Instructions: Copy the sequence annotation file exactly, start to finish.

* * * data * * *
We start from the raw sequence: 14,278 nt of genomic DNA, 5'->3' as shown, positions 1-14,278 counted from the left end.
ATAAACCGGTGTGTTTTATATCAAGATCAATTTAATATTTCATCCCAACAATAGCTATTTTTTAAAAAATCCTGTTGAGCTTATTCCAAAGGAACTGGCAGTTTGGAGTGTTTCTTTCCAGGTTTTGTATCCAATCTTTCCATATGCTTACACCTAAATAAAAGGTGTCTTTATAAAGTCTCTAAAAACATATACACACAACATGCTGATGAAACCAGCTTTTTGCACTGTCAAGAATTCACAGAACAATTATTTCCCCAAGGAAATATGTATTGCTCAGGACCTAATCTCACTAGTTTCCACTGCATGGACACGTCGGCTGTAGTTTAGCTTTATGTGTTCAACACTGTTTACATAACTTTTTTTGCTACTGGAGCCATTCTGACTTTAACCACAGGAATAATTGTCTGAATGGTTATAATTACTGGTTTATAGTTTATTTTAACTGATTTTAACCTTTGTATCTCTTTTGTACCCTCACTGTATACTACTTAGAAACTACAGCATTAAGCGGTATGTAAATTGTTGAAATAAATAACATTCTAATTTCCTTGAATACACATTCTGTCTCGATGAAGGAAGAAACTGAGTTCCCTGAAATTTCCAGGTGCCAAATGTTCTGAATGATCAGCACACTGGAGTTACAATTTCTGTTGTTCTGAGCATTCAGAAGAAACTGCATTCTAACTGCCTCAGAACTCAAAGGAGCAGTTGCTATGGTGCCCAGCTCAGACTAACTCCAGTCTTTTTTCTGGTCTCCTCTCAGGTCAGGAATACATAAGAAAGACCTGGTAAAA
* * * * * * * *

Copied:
We start from the raw sequence: 14,278 nt of genomic DNA, 5'->3' as shown, positions 1-14,278 counted from the left end.
ATAAACCGGTGTGTTTTATATCAAGATCAATTTAATATTTCATCCCAACAATAGCTATTTTTTAAAAAATCCTGTTGAGCTTATTCCAAAGGAACTGGCAGTTTGGAGTGTTTCTTTCCAGGTTTTGTATCCAATCTTTCCATATGCTTACACCTAAATAAAAGGTGTCTTTATAAAGTCTCTAAAAACATATACACACAACATGCTGATGAAACCAGCTTTTTGCACTGTCAAGAATTCACAGAACAATTATTTCCCCAAGGAAATATGTATTGCTCAGGACCTAATCTCACTAGTTTCCACTGCATGGACACGTCGGCTGTAGTTTAGCTTTATGTGTTCAACACTGTTTACATAACTTTTTTTGCTACTGGAGCCATTCTGACTTTAACCACAGGAATAATTGTCTGAATGGTTATAATTACTGGTTTATAGTTTATTTTAACTGATTTTAACCTTTGTATCTCTTTTGTACCCTCACTGTATACTACTTAGAAACTACAGCATTAAGCGGTATGTAAATTGTTGAAATAAATAACATTCTAATTTCCTTGAATACACATTCTGTCTCGATGAAGGAAGAAACTGAGTTCCCTGAAATTTCCAGGTGCCAAATGTTCTGAATGATCAGCACACTGGAGTTACAATTTCTGTTGTTCTGAGCATTCAGAAGAAACTGCATTCTAACTGCCTCAGAACTCAAAGGAGCAGTTGCTATGGTGCCCAGCTCAGACTAACTCCAGTCTTTTTTCTGGTCTCCTCTCAGGTCAGGAATACATAAGAAAGACCTGGTAAAA